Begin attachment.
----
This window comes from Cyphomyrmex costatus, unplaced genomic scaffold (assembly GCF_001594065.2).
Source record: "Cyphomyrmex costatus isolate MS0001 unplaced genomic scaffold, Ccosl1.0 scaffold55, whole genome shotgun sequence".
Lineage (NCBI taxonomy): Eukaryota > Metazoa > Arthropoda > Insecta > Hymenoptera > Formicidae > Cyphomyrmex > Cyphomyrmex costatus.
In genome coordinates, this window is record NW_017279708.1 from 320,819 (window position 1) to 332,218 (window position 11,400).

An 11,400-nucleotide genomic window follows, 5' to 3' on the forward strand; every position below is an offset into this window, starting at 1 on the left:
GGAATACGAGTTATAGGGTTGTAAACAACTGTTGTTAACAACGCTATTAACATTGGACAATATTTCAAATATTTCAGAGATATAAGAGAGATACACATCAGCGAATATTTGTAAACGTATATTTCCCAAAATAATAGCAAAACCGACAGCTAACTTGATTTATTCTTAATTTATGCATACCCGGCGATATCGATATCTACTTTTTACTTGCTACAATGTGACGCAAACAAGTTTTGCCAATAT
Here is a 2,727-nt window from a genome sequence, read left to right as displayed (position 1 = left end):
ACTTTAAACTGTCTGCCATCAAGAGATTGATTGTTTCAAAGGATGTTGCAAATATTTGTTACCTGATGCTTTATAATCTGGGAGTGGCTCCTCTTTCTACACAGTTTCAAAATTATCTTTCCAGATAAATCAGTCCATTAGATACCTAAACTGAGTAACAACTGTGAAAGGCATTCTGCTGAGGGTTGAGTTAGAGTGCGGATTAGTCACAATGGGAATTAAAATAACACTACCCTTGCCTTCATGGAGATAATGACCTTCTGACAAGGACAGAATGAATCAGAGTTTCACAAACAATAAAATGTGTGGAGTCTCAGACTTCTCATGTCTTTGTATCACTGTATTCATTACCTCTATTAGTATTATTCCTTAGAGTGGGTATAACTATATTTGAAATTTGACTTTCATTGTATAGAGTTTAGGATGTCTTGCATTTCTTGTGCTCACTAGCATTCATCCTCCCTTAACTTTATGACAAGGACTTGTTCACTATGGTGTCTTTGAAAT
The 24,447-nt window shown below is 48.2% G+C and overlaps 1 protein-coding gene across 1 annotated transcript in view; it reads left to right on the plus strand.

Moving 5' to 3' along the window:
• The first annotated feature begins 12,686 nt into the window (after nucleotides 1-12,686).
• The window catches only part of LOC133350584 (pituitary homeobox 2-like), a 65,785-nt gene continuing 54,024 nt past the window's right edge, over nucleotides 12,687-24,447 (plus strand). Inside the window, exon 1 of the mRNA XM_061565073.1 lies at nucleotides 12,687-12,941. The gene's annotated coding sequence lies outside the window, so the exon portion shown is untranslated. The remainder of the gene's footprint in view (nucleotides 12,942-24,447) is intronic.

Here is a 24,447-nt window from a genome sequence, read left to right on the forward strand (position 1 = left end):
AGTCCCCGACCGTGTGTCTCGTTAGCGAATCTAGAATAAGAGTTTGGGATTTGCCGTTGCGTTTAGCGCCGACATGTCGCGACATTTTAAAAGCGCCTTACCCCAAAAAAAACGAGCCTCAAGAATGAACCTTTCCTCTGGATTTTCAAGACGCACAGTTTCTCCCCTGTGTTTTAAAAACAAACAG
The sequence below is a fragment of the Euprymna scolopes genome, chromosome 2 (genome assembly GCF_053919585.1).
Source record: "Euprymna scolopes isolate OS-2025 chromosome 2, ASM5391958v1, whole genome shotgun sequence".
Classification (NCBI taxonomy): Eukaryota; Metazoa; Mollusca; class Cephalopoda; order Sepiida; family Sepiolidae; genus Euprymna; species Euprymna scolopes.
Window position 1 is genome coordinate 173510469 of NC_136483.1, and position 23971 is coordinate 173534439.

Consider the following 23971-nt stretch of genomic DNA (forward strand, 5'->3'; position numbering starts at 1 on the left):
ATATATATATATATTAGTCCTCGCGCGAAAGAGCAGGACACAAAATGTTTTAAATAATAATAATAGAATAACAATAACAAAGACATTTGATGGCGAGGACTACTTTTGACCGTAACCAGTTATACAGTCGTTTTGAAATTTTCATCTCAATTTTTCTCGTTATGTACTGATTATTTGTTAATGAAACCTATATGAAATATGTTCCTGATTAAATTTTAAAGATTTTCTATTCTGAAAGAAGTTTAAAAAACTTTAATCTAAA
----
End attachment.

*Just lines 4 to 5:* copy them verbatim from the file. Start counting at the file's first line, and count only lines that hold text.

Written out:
In genome coordinates, this window is record NW_017279708.1 from 320,819 (window position 1) to 332,218 (window position 11,400).

An 11,400-nucleotide genomic window follows, 5' to 3' on the forward strand; every position below is an offset into this window, starting at 1 on the left: